At some time in the far future we might find ourselves in the situation where electricity can be produced extremely cheaply in prodigious quantities. The most likely candidate would be solar power that uses thin-film technology that can be produced without high vacuum manufacturing. In this case the efficiency of energy storage might become irrelevant. One might assume that a hydrogen vehicle could be produced for significantly less, even if it consumed 2-3 times more energy. Currently the Honda H2 fuel cell vehicle costs about $2000000 so they have a long way to go. In fact the concept is so far into the future, what possible business does a commercial company have doing research on the subject? It's futurist stuff, which is why we see hydrogen often talked about in the same breath as carbon nanotubes and superconductors. The path to improving the status quo clearly lies along the path Toyoto chose of the hybrid vehicle. We have to keep kicking car builders in the pants so they continue to move forward.


Alex said...

Not only does the electrical grid already exist, but also progress towards a full-fledged plug-in hybrid can be made in small baby steps that do not require any massive investments of capital.


That requires a series hybrid setup, where there is no transmission: the propulsion is provided solely by electric motors.

I really find it hard to see why, having made the step to having batteries, motors and generators in a car, anyone has kept a mechanical transmission. It's just weight, friction and complexity. And it forecloses so much of the vehicle design.

Just killing the mechanical transmission would be an achievement. As you point out, the engine can be operated at its best efficiency speed all the time. Power is used much more efficiently. Regenerative braking is there. So is full-time all-wheel drive. With the motors mounted at the wheel, there's no need for an axle either - there goes another great lump of steel. There's no reason not to have four-wheel steering, for that matter, and everyone (not just Michael Schumacher) can have traction control, in software.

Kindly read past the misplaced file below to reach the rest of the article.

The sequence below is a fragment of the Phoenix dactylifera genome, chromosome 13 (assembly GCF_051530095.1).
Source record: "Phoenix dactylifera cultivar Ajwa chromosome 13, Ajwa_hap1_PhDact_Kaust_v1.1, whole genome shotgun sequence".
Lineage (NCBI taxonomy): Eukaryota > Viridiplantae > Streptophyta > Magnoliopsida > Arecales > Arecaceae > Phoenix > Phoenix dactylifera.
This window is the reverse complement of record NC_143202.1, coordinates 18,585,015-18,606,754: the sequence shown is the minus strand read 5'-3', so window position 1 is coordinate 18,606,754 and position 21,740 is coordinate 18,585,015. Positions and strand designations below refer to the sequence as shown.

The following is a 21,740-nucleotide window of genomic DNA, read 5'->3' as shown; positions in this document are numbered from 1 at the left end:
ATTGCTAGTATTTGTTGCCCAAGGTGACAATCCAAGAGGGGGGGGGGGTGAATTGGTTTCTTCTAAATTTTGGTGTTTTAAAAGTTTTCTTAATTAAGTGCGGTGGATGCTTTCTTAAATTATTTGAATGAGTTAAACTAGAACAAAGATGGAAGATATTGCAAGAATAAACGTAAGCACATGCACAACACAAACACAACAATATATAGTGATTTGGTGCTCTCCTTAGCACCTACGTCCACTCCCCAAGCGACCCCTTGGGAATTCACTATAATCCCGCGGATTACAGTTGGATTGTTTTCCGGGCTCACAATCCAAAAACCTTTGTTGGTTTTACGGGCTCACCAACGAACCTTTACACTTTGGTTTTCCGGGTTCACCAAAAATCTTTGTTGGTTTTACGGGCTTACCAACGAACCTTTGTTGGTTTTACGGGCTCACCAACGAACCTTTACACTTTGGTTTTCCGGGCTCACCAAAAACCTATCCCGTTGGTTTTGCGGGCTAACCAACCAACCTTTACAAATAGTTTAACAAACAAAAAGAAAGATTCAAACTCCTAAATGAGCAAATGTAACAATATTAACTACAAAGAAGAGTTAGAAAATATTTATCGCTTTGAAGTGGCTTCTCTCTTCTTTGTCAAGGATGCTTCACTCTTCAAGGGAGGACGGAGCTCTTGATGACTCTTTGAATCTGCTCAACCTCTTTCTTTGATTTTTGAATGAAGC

And the chassis design can be transformed. There being no reason not to put the wheels at the optimal location (the corners of the car). The battery pack is most of the weight, and that obviously goes right in the middle under the floor. Ferrari handling for everyone. No axles, no bonnet and no transmission tunnel means all the load space you can eat. If all the power transmission and control functions are wires with standard connectors, modular design gets serious. The possibilities are spectacular.

Robert McLeod said...

The primary reason why the hybrids still use a mechanical transmission is that its more efficient in transferring power to the wheels. An electrical transmission needs an electrical generator (your alternator might hit 90 % efficiency) attached to an electric motor (97 - 99 % efficient). The drop-off in the eletrical system needs to be clawed back by being lighter than its mechanical equivalent and running the heat engine at its optimum rate.

chaindropz said...

I enjoyed your post. I have been invested in ultracapacitors since about mid 2000. It looks like it will be a little longer to see the ramp.

chaindropz said...

I did not understand your comment on why the transmission remained mechanical. Don’t bother trying to explain it again. I probably would not understand. I like your blog and will be back when I have more time. I am sure you know about Oshkosh truck corporation propulse that do not have a transmission ,torque converter or batteries. I also think you make a good point about condensation and old gas.